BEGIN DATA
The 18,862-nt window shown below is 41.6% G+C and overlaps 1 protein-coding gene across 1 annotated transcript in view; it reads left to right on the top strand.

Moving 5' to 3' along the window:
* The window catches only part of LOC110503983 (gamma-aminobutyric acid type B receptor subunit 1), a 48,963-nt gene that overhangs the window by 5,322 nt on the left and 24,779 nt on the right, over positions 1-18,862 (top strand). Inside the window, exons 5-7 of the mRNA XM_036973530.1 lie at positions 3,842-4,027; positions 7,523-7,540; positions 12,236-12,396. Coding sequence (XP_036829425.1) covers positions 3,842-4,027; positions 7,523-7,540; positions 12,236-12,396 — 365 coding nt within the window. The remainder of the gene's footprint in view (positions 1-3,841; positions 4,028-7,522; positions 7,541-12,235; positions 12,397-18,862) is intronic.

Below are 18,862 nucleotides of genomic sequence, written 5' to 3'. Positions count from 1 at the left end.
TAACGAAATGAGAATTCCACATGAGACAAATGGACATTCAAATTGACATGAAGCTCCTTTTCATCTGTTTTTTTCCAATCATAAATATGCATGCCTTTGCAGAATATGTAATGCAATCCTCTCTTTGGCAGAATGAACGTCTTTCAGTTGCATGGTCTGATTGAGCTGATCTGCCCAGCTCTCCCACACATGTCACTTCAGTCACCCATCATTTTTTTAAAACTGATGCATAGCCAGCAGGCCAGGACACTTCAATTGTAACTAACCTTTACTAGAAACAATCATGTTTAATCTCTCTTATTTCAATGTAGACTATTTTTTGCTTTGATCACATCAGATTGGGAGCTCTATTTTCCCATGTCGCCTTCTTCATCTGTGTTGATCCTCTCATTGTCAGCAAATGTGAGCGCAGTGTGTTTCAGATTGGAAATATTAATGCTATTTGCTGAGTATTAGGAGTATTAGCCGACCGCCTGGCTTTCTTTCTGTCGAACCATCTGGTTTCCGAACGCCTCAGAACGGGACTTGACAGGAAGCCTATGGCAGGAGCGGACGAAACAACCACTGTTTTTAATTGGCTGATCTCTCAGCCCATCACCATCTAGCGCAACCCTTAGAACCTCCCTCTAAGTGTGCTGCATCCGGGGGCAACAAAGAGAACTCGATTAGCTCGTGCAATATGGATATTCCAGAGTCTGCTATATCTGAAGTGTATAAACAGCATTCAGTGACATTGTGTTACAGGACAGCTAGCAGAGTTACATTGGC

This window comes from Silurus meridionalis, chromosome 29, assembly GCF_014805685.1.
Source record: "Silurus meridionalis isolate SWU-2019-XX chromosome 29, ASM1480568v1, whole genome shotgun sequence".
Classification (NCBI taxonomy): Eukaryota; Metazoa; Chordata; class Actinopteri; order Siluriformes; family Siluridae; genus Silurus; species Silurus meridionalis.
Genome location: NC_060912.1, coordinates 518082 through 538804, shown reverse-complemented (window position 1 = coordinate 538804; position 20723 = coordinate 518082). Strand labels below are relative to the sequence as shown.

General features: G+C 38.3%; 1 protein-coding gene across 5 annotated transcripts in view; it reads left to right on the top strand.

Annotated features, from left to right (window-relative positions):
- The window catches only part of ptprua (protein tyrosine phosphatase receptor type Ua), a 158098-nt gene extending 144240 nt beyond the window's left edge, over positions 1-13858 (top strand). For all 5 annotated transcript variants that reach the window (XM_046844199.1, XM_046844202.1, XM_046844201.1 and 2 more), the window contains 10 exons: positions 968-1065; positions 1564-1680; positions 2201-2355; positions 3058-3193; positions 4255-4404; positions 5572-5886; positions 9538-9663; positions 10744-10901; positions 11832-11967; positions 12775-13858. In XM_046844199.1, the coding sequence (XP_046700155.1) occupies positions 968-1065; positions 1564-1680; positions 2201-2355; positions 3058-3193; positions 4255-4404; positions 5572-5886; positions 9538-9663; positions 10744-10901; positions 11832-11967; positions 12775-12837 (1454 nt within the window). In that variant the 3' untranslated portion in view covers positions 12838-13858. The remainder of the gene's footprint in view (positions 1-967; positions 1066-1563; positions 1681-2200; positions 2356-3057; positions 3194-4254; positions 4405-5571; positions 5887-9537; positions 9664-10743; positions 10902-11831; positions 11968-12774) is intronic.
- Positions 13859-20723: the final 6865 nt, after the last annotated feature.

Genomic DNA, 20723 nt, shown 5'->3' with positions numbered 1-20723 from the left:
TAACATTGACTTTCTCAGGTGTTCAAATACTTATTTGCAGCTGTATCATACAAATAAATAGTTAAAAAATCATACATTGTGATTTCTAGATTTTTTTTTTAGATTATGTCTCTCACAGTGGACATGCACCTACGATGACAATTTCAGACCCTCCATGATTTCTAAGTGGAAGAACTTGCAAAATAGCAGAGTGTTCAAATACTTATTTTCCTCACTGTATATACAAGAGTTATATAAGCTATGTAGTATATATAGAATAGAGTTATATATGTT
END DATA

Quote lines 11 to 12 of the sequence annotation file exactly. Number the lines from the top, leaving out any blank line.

Annotated features, from left to right (window-relative positions):
- The window catches only part of ptprua (protein tyrosine phosphatase receptor type Ua), a 158098-nt gene extending 144240 nt beyond the window's left edge, over positions 1-13858 (top strand). For all 5 annotated transcript variants that reach the window (XM_046844199.1, XM_046844202.1, XM_046844201.1 and 2 more), the window contains 10 exons: positions 968-1065; positions 1564-1680; positions 2201-2355; positions 3058-3193; positions 4255-4404; positions 5572-5886; positions 9538-9663; positions 10744-10901; positions 11832-11967; positions 12775-13858. In XM_046844199.1, the coding sequence (XP_046700155.1) occupies positions 968-1065; positions 1564-1680; positions 2201-2355; positions 3058-3193; positions 4255-4404; positions 5572-5886; positions 9538-9663; positions 10744-10901; positions 11832-11967; positions 12775-12837 (1454 nt within the window). In that variant the 3' untranslated portion in view covers positions 12838-13858. The remainder of the gene's footprint in view (positions 1-967; positions 1066-1563; positions 1681-2200; positions 2356-3057; positions 3194-4254; positions 4405-5571; positions 5887-9537; positions 9664-10743; positions 10902-11831; positions 11968-12774) is intronic.